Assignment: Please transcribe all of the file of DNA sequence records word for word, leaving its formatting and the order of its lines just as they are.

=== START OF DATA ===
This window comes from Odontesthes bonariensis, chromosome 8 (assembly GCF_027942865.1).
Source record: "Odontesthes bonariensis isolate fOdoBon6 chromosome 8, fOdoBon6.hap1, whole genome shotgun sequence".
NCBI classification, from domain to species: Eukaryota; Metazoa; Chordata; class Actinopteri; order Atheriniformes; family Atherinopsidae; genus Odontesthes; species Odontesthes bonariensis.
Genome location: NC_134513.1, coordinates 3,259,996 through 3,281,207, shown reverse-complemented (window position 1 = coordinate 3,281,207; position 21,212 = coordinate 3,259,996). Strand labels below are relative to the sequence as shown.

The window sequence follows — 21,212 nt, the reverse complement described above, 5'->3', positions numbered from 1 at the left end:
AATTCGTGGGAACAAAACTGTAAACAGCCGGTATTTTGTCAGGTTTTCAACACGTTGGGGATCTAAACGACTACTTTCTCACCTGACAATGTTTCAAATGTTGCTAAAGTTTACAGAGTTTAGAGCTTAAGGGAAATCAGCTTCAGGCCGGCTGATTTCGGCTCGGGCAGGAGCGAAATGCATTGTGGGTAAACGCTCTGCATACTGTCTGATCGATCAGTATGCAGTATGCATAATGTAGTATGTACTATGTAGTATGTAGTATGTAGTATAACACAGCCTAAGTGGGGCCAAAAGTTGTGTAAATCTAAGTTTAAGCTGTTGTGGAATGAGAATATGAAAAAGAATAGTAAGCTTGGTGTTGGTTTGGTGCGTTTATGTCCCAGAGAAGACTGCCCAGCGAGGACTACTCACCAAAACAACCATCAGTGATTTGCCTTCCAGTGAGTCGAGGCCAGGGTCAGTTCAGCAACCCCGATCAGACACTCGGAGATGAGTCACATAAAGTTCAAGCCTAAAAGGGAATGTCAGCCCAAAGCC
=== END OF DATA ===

This window comes from Odontesthes bonariensis, chromosome 8 (assembly GCF_027942865.1).
Source record: "Odontesthes bonariensis isolate fOdoBon6 chromosome 8, fOdoBon6.hap1, whole genome shotgun sequence".
NCBI classification, from domain to species: Eukaryota; Metazoa; Chordata; class Actinopteri; order Atheriniformes; family Atherinopsidae; genus Odontesthes; species Odontesthes bonariensis.
Genome location: NC_134513.1, coordinates 3,259,996 through 3,281,207, shown reverse-complemented (window position 1 = coordinate 3,281,207; position 21,212 = coordinate 3,259,996). Strand labels below are relative to the sequence as shown.

The window sequence follows — 21,212 nt, the reverse complement described above, 5'->3', positions numbered from 1 at the left end:
AATTCGTGGGAACAAAACTGTAAACAGCCGGTATTTTGTCAGGTTTTCAACACGTTGGGGATCTAAACGACTACTTTCTCACCTGACAATGTTTCAAATGTTGCTAAAGTTTACAGAGTTTAGAGCTTAAGGGAAATCAGCTTCAGGCCGGCTGATTTCGGCTCGGGCAGGAGCGAAATGCATTGTGGGTAAACGCTCTGCATACTGTCTGATCGATCAGTATGCAGTATGCATAATGTAGTATGTACTATGTAGTATGTAGTATGTAGTATAACACAGCCTAAGTGGGGCCAAAAGTTGTGTAAATCTAAGTTTAAGCTGTTGTGGAATGAGAATATGAAAAAGAATAGTAAGCTTGGTGTTGGTTTGGTGCGTTTATGTCCCAGAGAAGACTGCCCAGCGAGGACTACTCACCAAAACAACCATCAGTGATTTGCCTTCCAGTGAGTCGAGGCCAGGGTCAGTTCAGCAACCCCGATCAGACACTCGGAGATGAGTCACATAAAGTTCAAGCCTAAAAGGGAATGTCAGCCCAAAGCC